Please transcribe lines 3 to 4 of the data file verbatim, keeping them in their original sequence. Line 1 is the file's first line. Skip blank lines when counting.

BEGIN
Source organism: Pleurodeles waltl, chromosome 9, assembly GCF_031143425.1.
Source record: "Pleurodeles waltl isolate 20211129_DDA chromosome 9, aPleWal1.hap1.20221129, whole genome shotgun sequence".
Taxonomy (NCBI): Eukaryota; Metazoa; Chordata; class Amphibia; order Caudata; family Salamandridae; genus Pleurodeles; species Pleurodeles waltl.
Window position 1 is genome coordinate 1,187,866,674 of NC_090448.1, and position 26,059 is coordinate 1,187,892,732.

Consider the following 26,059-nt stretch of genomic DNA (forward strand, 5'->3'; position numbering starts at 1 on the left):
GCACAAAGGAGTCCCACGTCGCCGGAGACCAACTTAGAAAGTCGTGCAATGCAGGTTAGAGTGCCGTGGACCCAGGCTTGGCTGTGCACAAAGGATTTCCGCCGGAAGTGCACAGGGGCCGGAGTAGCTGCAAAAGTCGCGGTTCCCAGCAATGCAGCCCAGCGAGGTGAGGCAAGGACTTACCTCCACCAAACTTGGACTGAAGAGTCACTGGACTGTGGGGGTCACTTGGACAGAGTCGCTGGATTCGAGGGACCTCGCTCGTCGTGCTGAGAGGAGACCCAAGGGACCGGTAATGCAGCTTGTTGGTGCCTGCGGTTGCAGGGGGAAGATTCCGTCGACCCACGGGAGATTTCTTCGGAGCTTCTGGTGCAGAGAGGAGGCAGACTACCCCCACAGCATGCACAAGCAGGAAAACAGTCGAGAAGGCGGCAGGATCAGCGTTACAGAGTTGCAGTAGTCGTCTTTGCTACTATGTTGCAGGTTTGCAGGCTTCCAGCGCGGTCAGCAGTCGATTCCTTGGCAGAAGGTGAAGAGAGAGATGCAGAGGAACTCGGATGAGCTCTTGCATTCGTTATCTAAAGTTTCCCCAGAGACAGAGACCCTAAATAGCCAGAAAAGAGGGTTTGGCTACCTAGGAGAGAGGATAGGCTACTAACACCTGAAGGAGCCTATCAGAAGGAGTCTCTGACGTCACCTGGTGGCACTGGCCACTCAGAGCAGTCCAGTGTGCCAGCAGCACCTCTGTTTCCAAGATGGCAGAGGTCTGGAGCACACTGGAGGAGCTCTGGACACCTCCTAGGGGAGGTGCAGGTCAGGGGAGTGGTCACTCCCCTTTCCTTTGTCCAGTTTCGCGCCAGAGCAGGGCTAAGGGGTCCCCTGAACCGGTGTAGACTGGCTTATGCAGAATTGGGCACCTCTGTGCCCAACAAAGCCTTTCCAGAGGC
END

Taxonomy (NCBI): Eukaryota; Metazoa; Chordata; class Amphibia; order Caudata; family Salamandridae; genus Pleurodeles; species Pleurodeles waltl.
Window position 1 is genome coordinate 1,187,866,674 of NC_090448.1, and position 26,059 is coordinate 1,187,892,732.